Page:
Blackberry says services 'fully restored'
Blackberry's founder Mike Lazaridis has said services are "fully restored" following a three-day global blackout.
Millions of customers worldwide had their messaging and email service disrupted with many turning to Twitter to express their anger.
In a press conference at 15:00 BST, Mr Lazaridis said the company would now begin a full investigation of what happened.
He apologised again for the problems customers had experienced.
"We know we've let many of you down. You expect more from us. I expect more from us," he said.
The firm admitted that it was the largest crash it had ever experienced. Prior to the 2011 problems, the last significant blackout was in 2009.
The next priority would be a "root cause analysis" of why there was a core switch failure within RIM's infrastructure.
"We don't know why the switch failed and why the back-up didn't function as it should," said Mr Lazaridis.
In a question and answer session following the press conference, RIM declined to discuss whether it would be compensating users.
Some operators, such as Telefonica owner of the UK's O2, are mulling whether to provide compensation for affected users.
Users began to report loss of services mid-morning on 10 October and the problems spread around the world.
Robin Bienfait, chief information officer of RIM, the Canada-based owner of Blackberry, issued an apology for the ongoing issues, following complaints that the firm was not informing users about the situation.
"You've depended on us for reliable, real-time communications, and right now we're letting you down. We are taking this very seriously and have people around the world working around the clock to address this situation," he said on Wednesday.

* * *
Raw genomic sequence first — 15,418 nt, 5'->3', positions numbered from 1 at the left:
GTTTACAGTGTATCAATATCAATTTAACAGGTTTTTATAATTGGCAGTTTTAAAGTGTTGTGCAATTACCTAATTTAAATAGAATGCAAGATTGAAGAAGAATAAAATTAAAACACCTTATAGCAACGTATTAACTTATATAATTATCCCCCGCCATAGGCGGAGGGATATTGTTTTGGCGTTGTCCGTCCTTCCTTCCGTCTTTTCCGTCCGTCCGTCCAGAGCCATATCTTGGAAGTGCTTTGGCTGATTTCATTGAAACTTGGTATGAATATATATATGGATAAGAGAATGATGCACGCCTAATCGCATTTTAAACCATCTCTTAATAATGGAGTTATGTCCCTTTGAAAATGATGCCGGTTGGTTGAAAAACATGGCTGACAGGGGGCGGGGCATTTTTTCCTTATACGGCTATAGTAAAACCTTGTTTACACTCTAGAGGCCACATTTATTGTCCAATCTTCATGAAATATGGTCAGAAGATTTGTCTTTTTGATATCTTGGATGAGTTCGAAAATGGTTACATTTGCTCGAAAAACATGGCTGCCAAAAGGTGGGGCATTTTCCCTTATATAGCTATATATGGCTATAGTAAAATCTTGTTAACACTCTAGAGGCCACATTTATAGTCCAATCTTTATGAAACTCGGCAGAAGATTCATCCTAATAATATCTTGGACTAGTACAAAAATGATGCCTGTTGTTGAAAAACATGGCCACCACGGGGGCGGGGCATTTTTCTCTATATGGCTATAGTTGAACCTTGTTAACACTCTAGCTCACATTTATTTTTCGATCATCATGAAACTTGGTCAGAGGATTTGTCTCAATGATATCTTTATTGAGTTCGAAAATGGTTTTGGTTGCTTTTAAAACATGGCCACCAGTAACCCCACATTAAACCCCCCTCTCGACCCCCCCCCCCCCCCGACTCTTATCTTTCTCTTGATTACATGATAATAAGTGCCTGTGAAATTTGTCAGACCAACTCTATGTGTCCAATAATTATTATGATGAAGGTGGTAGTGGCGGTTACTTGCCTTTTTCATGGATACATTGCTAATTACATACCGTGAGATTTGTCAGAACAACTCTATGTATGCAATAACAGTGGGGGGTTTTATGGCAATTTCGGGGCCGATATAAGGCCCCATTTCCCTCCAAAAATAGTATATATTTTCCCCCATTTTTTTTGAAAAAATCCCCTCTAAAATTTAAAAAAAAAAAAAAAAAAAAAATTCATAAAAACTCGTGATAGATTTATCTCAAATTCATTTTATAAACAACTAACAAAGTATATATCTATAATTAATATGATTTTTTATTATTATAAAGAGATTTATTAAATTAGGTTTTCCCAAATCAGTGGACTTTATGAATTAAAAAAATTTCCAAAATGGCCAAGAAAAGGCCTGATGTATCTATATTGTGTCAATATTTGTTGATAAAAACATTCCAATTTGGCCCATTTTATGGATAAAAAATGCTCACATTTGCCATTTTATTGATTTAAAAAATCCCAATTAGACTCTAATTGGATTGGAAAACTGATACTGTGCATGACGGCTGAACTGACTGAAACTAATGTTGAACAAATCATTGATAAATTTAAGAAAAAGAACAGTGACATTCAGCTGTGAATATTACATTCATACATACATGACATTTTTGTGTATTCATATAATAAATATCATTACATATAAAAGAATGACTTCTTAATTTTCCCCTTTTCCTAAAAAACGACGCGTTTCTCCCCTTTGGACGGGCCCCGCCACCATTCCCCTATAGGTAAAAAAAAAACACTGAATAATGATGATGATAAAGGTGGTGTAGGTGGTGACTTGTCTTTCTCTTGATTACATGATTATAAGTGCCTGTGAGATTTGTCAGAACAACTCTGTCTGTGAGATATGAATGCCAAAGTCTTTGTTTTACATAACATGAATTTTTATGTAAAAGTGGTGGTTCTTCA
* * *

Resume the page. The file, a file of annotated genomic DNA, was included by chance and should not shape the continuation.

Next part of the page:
RIM blamed the ongoing issues on a backlog of emails to Europe from Asia and the Americas.
"Clearly we have a backlog in Europe... as you can imagine, with the global reach of Blackberry and people using it to contact others around the world, there's a lot of messages to Europe from Asia and the Americas," RIM software vice president David Yach told a press conference in Ottawa, Canada.
"Over time that backlog has built up and affected our other systems."
The server problems are believed to have originated at RIM's UK data centre in Slough.
The "issues" left many Blackberry owners only able to text and make calls.
Such a major failure will come as unwelcome news to RIM, which has been losing market share to smartphone rivals - in particular Apple's iPhone.
Many corporate clients have switched to the device after Apple made a concerted effort to improve its support for secure business email systems.
Malik Saadi, principal analyst at Informa Telecoms & Media, said the timing of the outages was bad for RIM.
"The current situation with the Blackberry outages couldn't come at a worse time for RIM, following some harsh criticism in recent months," he said.
Such crashes may lead RIM and others to "re-evaluate their reliance on centralised servers and instead look to investing in more corporately controlled servers", he added.
But he thinks customers will stick with the firm despite current frustrations.
"It will take more than just a couple of collapses to persuade loyal consumers of Blackberry services to look for alternatives," he said.